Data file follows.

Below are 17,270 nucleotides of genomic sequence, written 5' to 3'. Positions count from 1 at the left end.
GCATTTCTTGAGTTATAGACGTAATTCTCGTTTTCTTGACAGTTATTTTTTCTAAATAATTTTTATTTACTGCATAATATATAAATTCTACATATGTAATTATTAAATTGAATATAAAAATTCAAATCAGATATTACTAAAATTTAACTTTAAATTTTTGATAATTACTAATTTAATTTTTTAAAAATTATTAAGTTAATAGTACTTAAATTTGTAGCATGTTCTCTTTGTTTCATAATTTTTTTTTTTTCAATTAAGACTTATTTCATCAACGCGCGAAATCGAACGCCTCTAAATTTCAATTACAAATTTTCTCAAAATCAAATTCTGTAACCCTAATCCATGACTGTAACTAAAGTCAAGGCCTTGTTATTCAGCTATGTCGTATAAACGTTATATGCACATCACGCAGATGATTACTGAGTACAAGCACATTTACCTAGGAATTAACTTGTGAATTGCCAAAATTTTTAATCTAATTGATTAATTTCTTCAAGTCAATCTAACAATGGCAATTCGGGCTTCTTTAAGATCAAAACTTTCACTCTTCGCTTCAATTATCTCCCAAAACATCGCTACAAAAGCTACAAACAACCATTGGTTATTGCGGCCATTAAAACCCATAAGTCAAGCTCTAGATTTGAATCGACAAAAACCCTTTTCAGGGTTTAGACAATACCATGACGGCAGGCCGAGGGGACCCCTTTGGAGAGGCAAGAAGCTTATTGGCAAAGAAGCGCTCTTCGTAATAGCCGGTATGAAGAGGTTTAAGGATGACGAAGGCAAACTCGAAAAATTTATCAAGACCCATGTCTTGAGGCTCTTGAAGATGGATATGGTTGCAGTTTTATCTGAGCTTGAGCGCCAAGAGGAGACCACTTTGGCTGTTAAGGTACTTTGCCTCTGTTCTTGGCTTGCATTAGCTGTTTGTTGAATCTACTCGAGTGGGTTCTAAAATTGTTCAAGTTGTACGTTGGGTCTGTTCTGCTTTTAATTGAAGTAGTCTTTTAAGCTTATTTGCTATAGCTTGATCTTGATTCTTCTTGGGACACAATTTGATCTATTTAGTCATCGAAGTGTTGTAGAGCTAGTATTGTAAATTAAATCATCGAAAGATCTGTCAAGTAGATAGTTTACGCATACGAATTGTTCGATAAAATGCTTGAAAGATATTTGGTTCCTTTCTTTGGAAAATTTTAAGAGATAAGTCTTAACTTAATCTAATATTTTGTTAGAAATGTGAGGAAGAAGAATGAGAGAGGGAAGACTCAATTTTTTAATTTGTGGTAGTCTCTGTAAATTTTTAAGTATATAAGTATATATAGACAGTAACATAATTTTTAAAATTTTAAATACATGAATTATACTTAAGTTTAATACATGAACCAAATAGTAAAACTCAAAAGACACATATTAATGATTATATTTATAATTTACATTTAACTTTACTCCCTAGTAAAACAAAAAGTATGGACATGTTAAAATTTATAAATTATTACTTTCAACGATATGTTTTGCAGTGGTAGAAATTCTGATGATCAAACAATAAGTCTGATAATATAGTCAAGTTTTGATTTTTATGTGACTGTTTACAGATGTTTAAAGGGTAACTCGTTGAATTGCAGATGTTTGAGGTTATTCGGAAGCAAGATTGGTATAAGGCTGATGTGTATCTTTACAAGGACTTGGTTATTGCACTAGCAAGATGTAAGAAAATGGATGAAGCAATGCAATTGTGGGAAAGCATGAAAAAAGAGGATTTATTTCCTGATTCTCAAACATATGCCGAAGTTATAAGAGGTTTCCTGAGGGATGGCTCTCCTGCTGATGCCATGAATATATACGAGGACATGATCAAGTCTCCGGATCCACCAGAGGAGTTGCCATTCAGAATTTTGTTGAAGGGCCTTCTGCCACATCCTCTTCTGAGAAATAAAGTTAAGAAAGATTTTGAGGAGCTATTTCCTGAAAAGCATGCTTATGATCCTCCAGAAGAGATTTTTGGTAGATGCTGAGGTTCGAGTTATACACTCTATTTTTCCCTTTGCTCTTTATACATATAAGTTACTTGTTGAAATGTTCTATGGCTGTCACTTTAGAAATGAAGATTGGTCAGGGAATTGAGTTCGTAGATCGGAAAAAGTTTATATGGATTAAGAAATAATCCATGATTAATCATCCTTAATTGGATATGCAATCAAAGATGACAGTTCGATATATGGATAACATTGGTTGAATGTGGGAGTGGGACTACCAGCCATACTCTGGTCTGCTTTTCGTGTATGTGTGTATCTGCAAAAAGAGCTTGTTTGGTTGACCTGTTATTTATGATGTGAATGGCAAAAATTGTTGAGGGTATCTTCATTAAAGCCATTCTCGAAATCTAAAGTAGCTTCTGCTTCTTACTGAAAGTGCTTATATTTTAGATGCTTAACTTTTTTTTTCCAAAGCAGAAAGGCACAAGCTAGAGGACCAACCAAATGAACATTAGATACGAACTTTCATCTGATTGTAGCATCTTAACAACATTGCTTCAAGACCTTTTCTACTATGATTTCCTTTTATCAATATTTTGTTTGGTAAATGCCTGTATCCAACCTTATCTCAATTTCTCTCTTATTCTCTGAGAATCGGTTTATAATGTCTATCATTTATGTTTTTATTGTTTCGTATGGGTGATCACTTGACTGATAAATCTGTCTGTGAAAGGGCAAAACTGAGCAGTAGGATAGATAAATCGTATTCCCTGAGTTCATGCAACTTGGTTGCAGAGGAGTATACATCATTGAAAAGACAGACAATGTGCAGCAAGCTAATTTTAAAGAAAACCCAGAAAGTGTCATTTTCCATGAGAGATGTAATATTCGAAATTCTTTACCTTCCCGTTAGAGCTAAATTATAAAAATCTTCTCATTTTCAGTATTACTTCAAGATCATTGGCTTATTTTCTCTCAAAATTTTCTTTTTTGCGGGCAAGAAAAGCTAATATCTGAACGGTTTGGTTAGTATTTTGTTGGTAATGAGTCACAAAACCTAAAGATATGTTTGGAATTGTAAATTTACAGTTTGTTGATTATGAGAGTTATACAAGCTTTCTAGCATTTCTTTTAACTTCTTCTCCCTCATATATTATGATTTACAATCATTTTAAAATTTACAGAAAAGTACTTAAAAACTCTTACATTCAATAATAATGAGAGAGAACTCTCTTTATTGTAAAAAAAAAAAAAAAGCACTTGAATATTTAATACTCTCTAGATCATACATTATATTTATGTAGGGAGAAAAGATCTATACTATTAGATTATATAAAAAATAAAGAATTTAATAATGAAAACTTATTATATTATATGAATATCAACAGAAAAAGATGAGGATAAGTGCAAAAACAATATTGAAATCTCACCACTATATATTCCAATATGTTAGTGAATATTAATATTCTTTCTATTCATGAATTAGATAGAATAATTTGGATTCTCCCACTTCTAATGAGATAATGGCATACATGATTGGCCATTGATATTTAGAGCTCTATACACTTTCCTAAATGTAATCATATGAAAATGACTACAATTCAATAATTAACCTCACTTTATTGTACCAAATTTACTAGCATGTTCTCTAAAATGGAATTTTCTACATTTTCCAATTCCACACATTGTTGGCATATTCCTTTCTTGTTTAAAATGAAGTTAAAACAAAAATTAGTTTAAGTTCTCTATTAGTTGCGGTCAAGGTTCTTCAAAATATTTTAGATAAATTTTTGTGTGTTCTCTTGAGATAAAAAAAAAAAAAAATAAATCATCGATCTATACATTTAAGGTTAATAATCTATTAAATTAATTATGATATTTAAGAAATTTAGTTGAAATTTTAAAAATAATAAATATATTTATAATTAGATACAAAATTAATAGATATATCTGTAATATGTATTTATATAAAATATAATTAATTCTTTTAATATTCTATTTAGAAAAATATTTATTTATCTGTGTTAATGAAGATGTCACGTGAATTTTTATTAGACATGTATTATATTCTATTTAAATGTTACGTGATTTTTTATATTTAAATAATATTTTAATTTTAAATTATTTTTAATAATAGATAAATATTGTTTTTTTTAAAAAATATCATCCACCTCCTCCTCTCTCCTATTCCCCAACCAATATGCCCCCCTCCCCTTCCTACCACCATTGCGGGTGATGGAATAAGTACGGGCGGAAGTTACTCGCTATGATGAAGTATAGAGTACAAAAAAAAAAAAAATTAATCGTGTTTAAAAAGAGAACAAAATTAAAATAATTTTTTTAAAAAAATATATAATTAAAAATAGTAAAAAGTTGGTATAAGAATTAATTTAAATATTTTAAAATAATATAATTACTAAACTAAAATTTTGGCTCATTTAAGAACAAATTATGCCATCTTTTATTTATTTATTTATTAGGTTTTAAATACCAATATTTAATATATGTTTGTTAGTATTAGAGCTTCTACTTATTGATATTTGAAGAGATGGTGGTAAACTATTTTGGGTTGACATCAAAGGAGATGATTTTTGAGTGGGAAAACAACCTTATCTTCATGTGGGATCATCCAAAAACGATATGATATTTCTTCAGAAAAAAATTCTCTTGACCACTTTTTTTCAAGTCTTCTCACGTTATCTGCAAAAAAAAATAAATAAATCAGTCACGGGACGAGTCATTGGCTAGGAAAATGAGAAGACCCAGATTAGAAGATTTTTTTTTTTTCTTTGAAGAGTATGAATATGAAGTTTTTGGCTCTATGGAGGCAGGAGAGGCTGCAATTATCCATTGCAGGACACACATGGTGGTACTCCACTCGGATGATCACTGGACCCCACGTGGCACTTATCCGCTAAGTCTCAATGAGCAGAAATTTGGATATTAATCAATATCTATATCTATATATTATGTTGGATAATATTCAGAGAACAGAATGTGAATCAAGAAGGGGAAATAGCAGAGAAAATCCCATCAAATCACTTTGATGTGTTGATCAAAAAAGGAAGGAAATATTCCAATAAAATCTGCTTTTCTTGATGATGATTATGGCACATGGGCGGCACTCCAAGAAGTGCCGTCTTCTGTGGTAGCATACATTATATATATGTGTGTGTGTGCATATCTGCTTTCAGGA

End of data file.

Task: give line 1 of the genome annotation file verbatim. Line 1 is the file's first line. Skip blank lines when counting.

Below are 17,270 nucleotides of genomic sequence, written 5' to 3'. Positions count from 1 at the left end.